Final flights out of Kabul: Exhausted troops pictured leaving Afghanistan after evacuation
Exhausted British soldiers have been pictured being evacuated from Kabul airport after helping over 15,000 people flee the Taliban advance.
Troops are starting to leave war-torn Afghanistan after the final civilian flights departed leaving behind up to 150 Brits and more than 1,000 Afghans must now face Taliban rule.
Defence minister Ben Wallace, tweeted a picture of the 16 Air Assault Brigade saying: “The UK should be very proud of what you have done. Every one of you have displayed the highest levels of professionalism and bravery. You have helped thousands to get to a better future and safety. Thank you.”
The last dedicated flight purely for the evacuation effort from Afghanistan has already left Kabul, the Ministry of Defence has confirmed.
Further flights leaving from the airport would be able to carry evacuees but would also be transporting UK diplomatic staff and military personnel as the operation winds down.
Operation Pitting – where more than 1,000 troops, diplomats, and officials were dispatched to Afghanistan to rescue UK nationals and Afghan allies after the seizure of the country’s capital by the Taliban – airlifted more than 15,000 people to safety across just over a fortnight.
And Prime Minister Boris Johnson said now was “a moment to reflect on everything we have sacrificed and everything we have achieved in the last two decades”.
British boots first hit Afghan soil in November 2001, as part of a coalition tasked with finding the leaders of al Qaeda in the wake of the deadly 9/11 attacks, the 20th anniversary of which is just two weeks away.
The Taliban was accused of providing a sanctuary for Osama Bin Laden and his al Qaeda movement, and by December the regime collapsed.
But nearly 20 years later, after 457 British service personnel lost their lives, Afghanistan is again under the control of the militant group, with the nation’s future uncertain.
Mr Johnson said: “20 years ago, in the wake of the 9/11 attacks, the first British soldier set foot on Afghan soil aiming to create a brighter future for the country and all its people.
“The departure of the last British soldiers from the country is a moment to reflect on everything we have sacrificed and everything we have achieved in the last two decades.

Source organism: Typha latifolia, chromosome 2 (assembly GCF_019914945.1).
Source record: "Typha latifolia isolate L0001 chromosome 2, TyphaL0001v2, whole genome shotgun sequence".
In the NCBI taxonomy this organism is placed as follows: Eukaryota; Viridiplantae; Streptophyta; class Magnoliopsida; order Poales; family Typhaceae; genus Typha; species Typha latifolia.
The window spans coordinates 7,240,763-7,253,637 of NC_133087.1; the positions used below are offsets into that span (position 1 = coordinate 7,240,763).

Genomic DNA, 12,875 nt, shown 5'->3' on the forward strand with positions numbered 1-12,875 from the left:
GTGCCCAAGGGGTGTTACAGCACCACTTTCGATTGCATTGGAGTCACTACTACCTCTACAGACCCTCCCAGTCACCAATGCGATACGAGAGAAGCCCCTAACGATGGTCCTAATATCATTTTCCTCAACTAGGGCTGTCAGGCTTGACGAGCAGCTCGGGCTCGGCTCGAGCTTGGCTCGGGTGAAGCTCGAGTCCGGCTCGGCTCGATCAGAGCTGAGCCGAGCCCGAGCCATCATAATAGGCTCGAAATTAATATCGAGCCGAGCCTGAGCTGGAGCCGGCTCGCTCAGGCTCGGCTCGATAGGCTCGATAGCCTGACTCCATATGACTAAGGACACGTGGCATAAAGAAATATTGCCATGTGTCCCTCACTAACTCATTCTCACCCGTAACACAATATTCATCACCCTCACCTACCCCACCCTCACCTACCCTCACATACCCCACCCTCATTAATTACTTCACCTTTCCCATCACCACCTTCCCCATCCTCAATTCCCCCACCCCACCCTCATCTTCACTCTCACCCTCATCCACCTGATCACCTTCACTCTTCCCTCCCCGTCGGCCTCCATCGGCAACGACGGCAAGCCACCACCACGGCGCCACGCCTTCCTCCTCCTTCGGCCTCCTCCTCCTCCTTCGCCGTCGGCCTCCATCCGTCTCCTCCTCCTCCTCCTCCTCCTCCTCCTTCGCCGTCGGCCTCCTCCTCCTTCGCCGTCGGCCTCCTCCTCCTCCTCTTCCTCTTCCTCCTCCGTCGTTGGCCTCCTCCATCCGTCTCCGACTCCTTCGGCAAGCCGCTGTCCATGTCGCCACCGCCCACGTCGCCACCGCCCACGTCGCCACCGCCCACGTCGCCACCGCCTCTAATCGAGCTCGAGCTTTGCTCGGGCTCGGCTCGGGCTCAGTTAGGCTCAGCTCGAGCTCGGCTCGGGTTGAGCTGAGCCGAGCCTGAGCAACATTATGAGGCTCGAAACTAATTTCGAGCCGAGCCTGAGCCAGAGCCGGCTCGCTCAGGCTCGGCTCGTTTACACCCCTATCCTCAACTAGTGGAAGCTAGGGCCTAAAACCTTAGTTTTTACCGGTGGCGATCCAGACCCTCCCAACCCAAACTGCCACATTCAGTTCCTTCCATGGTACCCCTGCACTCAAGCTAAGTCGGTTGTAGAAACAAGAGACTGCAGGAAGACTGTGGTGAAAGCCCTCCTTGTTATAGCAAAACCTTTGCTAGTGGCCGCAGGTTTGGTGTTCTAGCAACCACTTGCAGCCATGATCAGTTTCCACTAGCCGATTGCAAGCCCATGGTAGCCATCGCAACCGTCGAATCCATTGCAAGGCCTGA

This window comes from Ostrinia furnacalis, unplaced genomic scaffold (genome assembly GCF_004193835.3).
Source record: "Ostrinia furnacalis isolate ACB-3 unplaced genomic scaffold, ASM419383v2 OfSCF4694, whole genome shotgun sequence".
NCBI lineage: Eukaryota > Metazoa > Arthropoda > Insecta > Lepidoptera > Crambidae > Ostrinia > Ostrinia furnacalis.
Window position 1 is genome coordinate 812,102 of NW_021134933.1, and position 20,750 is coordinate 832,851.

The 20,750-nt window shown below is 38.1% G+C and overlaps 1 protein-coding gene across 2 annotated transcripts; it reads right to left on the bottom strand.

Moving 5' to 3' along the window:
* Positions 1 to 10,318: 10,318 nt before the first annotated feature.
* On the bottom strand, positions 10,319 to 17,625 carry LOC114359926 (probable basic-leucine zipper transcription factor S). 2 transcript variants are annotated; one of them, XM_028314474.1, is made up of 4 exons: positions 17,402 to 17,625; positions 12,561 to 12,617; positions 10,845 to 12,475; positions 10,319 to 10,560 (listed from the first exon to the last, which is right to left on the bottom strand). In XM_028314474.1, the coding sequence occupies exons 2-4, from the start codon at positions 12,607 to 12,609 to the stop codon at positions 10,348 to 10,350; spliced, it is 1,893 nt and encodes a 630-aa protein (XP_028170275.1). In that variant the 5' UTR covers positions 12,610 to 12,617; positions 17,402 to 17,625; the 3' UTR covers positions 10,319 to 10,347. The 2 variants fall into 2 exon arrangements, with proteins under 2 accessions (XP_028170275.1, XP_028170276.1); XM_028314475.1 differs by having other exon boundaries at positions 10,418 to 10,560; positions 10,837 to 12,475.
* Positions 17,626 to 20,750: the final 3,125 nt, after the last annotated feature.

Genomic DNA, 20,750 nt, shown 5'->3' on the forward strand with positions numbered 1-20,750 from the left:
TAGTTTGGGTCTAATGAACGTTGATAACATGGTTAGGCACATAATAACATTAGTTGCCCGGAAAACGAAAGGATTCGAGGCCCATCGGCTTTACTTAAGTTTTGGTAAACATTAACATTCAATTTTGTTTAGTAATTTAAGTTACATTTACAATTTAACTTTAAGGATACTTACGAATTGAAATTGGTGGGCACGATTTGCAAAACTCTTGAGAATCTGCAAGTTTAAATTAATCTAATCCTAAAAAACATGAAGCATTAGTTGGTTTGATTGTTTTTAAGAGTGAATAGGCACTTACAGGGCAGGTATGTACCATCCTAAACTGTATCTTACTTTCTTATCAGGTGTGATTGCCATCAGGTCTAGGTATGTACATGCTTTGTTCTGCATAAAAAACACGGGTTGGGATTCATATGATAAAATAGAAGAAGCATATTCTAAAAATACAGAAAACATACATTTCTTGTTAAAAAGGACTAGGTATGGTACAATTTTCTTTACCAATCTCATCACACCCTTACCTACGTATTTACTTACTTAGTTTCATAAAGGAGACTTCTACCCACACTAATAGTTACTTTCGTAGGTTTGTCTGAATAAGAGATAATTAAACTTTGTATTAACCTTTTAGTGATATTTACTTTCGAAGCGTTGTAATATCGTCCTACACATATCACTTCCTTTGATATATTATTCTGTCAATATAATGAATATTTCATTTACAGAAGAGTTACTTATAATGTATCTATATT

“The nature of our engagement in Afghanistan may have changed, but our goals for the country have not. We will now use all the diplomatic and humanitarian tools at our disposal to preserve the gains of the last twenty years and give the Afghan people the future they deserve.”
It comes as British ambassador to Afghanistan Sir Laurie Bristow said it was “time to close this phase” of the evacuation effort.
In a video posted on Twitter, Sir Laurie – who has remained in Afghanistan processing those who needed to leave the country – said: “The team here have been working until the very last moment to evacuate British nationals, Afghans and others at risk.
“Since the 13th of August, we’ve brought nearly 15,000 people to safety, and about 1,000 military, diplomatic, civilian personnel have worked on Operation Pitting in Kabul, many, many more elsewhere.
Nearly 15,000 British nationals, Afghan staff and others at risk have been evacuated from Kabul since Operation Pitting began - our commitment to the people of Afghanistan will endure. pic.twitter.com/zUQ52ps1cE
— Laurie Bristow (@laurie_bristow) August 28, 2021
“Thursday’s terrorist attack was a reminder of the difficult and dangerous conditions in which Operation Pitting has been done. And sadly I attended here yesterday the ceremony to pay our respects to the 13 US soldiers who died.
“It’s time to close this phase of the operation now, but we haven’t forgotten the people who still need to leave. We’ll continue to do everything we can to help them. Nor have we forgotten the brave, decent people of Afghanistan. They deserve to live in peace and security.”
Labour leader Sir Keir Starmer added: “I pay tribute to the brave men and women of our armed forces who have done so much to provide the opportunity of a new life to so many.
“Our diplomatic staff and military personnel should be proud of the heroic work they have done and we owe them a great debt of gratitude.
“It is now for the Government to urgently set out a plan for those left behind.”
The Government said of the 15,000 people evacuated since the Taliban returned, 5,000 of those were British nationals and their families.
Tom Tugendhat a Tory MP who fought in Afghanistan, said he was disappointed the evacuation effort was coming to an end.
The former army officer and now chairman of the Commons Foreign Affairs Select Committee told BBC Breakfast: “I’m extremely sad about this and I very much hope that it might go beyond the August deadline but we found out a few days ago that it wasn’t, so I was expecting it.
“It still leaves me extremely sad that so many of my friends have been left behind.”
Questioned over whether the UK could have done better when withdrawing personnel from Afghanistan, Mr Tugendhat said: “In the last week, probably not, but this has been a sprint finish after a not exactly sprint start.”
“There are going to be questions to be asked to the Foreign Secretary about the processing in the UK in recent weeks that we’re going to have to see what the answers are.”
Defence Secretary Ben Wallace previously admitted there were between 800 and 1,100 Afghans eligible under the Afghan Relocation and Assistance Policy (Arap) scheme who would be left behind, while around 100 and 150 UK nationals will remain in Afghanistan, although Mr Wallace said some of those were staying willingly.
But a number of MPs have said that based on the correspondence they had received asking for help, they thought this was an underestimation.
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